SUSPICION IS as essential to baseball as superstition and beer. Take away the suspicion that somebody -- owner, player, manager, umpire -- is pulling a fast one, and the game is reduced to a tedious matter of velocities, angles, athletic ability and Wheaties for breakfast.

This has been a banner year for suspicion, primarily because it has been a banner year for home runs. Since everyone knows that players aren't as good as they used to be, the most revered of baseball suspicions must be invoked to explain all the homers: it is the perennial suspicion that the Rawlings Sporting Goods Co., on orders from the baseball powers, has done something to hop up the ball and make it travel farther.

On the opposite page today, George Will attempts to dispel the cloud by arguing that the spate of home runs is the result of a number of recent developments in the way athletes play the game and prepare themselves for it. He says that "the homer glut, properly understood, illustrates the inadequacy of explanations that involve a single cause or a malevolent motive."

But this is to underestimate the imaginativeness of the average baseball conspiracy theorist, who believes not in a single cause but in a multiplicity of them, including these: the ball has been hopped up, the bats are all corked, the fences have been surreptitiously moved in 12 feet, the air is ionized and the force of gravity in the ballpark has been reduced 10 percent by a machine housed in a nearby abandoned power plant that stands on land owned by the brother-in-law of the commissioner of baseball. For all the converts Mr. Will is likely to make in this atmosphere, he might as well be preaching Methodism on a street corner in Tehran.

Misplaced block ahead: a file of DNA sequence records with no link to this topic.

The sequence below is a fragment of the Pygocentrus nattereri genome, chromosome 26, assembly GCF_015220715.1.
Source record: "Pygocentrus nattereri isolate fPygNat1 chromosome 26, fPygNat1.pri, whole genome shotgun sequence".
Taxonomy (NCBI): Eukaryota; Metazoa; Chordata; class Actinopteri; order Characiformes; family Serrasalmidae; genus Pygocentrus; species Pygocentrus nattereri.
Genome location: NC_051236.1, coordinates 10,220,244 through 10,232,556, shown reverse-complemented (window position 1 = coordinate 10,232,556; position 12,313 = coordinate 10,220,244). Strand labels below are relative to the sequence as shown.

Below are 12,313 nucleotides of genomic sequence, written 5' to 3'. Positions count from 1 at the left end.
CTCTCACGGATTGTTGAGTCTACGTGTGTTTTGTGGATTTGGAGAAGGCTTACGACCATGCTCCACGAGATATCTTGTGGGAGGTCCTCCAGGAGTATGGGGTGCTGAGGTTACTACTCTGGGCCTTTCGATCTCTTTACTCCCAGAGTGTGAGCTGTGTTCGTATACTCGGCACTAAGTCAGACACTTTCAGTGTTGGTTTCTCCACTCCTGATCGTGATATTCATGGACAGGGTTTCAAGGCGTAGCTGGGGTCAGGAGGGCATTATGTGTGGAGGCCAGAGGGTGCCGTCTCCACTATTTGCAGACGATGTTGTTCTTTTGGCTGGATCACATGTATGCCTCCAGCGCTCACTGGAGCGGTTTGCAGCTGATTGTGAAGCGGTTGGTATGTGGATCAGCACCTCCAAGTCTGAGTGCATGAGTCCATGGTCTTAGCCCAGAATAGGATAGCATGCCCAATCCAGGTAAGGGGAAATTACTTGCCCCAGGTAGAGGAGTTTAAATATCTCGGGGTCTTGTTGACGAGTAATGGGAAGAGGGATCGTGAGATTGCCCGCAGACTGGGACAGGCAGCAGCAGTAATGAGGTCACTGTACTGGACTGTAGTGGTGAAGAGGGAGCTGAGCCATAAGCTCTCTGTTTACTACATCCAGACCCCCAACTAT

Currently a rookie whose name most people still misspell is on a pace to hit more than 60 home runs, and the general reaction is, "So what? My 5-year-old daughter could hit that rabbit ball out of the park." The crisis of confidence will come later this season when George Steinbrenner's Yankees give up eight consecutive home runs to lose in the ninth inning. As a sign of good faith and to soothe Mr. Steinbrenner, a top executive of the Rawlings Sporting Goods Co. will send his 5-year-old daughter to bat for the Toronto Blue Jays against the Yankees. After she clears the bases with a screaming triple into left-center field, the commissioner of baseball will tell reporters: "See? The kid didn't hit a home run. I hope this ends all the talk."

Mr. Steinbrenner, suddenly seized by a new suspicion, will demand to measure the amount of pine tar on her bat.